written by foosion, July 07, 2013 10:21
@joel, employers like to blame others for unpopular things they do. If their reasons were genuine, they should promptly reverse the cutback in hours.
written by Last Mover, July 07, 2013 10:38
It is more likely that they were concerned that the measure would be very difficult to enforce.

Exactly. As already proven with guns, regulating health care just keeps law abiding poor sick people from getting it as sicko criminals continue to get it by faking they are poor.
ACA Logically is an Incentive to Provide Coverage
written by Ron Alley, July 07, 2013 1:21
The ACA sets up state exchanges that should be an incentive for employers, particularly those with 50 to 250 employees, to provide a healthcare plan. All the employer has to do is to establish a per employee contribution rate and adopt an exchange plan as its healthcare plan. All the employer needs to do to administer the plan is to withhold the employee contribution and make timely premium payments to the state exchange plan. This is a much better deal than many small employers, with little or no bargaining power, get today from the insurance. Over time, it prove less expensive than the double digit increases of recent years.
written by watermelonpunch, July 07, 2013 8:22
I think the issue is that the mandate is not costing jobs in aggregate. Though obviously yes, it's costing jobs to individuals, or costing individuals hours at their jobs... even if in fact the employers who are doing it are kind of ignorantly costing themselves in the long run.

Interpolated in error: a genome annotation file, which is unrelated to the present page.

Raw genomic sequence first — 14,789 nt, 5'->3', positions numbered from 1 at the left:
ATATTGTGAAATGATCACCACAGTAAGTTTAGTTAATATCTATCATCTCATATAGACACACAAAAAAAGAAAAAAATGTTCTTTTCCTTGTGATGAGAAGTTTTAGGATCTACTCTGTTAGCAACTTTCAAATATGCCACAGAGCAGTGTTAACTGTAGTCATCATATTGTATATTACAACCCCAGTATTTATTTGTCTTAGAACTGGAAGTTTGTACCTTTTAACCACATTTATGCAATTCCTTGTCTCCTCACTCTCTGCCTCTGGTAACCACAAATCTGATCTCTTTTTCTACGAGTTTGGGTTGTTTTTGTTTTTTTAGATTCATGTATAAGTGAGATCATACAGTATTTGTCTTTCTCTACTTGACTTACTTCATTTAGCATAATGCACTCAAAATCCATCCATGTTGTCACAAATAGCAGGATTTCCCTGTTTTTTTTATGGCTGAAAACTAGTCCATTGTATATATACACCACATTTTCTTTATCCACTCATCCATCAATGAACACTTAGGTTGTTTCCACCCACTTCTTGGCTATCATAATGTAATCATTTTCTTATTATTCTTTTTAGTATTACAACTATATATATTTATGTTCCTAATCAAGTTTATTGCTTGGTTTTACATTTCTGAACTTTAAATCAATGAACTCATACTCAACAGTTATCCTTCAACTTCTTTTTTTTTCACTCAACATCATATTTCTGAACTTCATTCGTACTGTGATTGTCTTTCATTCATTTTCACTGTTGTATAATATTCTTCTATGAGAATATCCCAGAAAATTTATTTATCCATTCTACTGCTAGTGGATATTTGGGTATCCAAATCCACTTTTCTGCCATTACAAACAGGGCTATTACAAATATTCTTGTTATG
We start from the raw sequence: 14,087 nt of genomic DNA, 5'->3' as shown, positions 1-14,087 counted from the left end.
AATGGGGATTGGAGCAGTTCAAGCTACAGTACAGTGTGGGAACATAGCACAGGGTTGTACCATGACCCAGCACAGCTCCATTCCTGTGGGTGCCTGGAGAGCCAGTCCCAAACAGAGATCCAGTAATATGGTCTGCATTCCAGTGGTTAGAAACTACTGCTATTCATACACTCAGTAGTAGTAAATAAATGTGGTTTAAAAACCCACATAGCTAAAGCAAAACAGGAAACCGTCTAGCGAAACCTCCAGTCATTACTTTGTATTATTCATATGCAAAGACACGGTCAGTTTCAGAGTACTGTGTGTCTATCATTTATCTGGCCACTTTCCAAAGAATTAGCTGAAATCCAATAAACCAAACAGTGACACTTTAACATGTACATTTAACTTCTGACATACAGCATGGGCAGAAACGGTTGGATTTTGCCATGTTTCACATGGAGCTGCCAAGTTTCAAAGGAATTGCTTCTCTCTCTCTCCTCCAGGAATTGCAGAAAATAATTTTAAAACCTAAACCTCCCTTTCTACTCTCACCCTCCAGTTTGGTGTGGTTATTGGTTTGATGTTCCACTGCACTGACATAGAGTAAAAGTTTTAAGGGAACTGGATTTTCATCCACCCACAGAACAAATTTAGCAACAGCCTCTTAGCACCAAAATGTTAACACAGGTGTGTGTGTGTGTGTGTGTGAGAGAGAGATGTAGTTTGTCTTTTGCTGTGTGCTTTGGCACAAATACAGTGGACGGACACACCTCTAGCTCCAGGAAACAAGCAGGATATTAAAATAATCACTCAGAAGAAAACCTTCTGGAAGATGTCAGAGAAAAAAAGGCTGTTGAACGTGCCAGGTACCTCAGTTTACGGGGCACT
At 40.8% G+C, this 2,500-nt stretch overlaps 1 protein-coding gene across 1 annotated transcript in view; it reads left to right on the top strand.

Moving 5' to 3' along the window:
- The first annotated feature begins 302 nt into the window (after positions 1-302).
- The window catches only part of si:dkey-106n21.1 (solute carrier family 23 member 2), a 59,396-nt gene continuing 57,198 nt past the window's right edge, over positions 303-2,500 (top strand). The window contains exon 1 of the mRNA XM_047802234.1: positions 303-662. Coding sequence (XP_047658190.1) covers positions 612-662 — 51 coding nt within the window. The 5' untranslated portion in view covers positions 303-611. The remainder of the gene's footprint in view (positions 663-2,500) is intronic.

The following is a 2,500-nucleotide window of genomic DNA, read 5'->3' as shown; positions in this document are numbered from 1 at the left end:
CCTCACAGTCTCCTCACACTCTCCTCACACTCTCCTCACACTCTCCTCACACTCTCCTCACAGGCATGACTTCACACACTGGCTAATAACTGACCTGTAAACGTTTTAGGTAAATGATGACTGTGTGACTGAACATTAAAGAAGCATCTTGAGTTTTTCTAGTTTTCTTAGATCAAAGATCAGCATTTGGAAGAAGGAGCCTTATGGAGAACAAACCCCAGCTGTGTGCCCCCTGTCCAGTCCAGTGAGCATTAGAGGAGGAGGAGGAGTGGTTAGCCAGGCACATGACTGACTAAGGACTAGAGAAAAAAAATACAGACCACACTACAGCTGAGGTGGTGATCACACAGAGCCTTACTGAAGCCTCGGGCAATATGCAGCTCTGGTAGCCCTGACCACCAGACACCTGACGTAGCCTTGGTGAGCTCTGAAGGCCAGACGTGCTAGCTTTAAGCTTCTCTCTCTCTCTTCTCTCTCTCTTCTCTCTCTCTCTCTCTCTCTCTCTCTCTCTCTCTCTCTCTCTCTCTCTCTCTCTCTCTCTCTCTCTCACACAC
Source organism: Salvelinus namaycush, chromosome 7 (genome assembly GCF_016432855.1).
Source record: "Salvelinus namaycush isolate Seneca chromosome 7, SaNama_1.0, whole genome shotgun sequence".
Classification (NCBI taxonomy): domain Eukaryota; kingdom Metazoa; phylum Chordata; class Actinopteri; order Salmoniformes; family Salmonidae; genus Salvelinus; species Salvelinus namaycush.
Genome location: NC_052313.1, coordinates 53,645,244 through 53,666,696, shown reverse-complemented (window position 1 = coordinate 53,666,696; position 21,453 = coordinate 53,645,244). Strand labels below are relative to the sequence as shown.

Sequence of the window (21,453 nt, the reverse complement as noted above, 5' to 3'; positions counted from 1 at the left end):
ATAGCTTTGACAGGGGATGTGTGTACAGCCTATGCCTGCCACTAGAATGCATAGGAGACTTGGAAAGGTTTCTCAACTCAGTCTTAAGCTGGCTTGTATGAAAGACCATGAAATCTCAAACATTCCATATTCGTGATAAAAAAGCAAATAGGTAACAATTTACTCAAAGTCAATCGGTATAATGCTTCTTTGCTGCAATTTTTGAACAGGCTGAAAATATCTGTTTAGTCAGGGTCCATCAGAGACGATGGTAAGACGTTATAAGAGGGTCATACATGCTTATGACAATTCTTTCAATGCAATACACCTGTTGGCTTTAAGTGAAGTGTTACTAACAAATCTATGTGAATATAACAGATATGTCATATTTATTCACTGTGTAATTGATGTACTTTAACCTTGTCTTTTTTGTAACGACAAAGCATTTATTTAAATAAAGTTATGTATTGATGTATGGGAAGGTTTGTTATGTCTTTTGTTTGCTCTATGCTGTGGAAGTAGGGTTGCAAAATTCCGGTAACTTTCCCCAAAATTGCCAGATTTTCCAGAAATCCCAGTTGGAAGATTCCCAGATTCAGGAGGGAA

I can think of 2 people myself.
One works as a temp at a company that has no more than 50 permanent direct employees, and employs probably more than 50% temps.
Another works for state government in a seasonal position where it's openly stated that the position has a limit of 9 months per year so the state does not have to pay that position health benefits.

But that doesn't mean the total number of jobs will decrease, nor does it mean a majority of jobs will be effected. That's a separate issue.

It probably is better to have health care completely removed from the employer.

Our system dependent on employer provided insurance is doomed.

Thank you. I've been saying both those things for 20 years now. And people have always looked at me like I'm crazy.

Sometimes people still do.
They want government to stay out of their healthcare, but they think it's wonderful I guess that their employer is pokin their nosy parker noses into it. *sigh* *roll eyes*

employers like to blame others for unpopular things they do


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Dean Baker is co-director of the Center for Economic and Policy Research in Washington, D.C. He is the author of several books, his latest being The End of Loser Liberalism: Making Markets Progressive. Read more about Dean.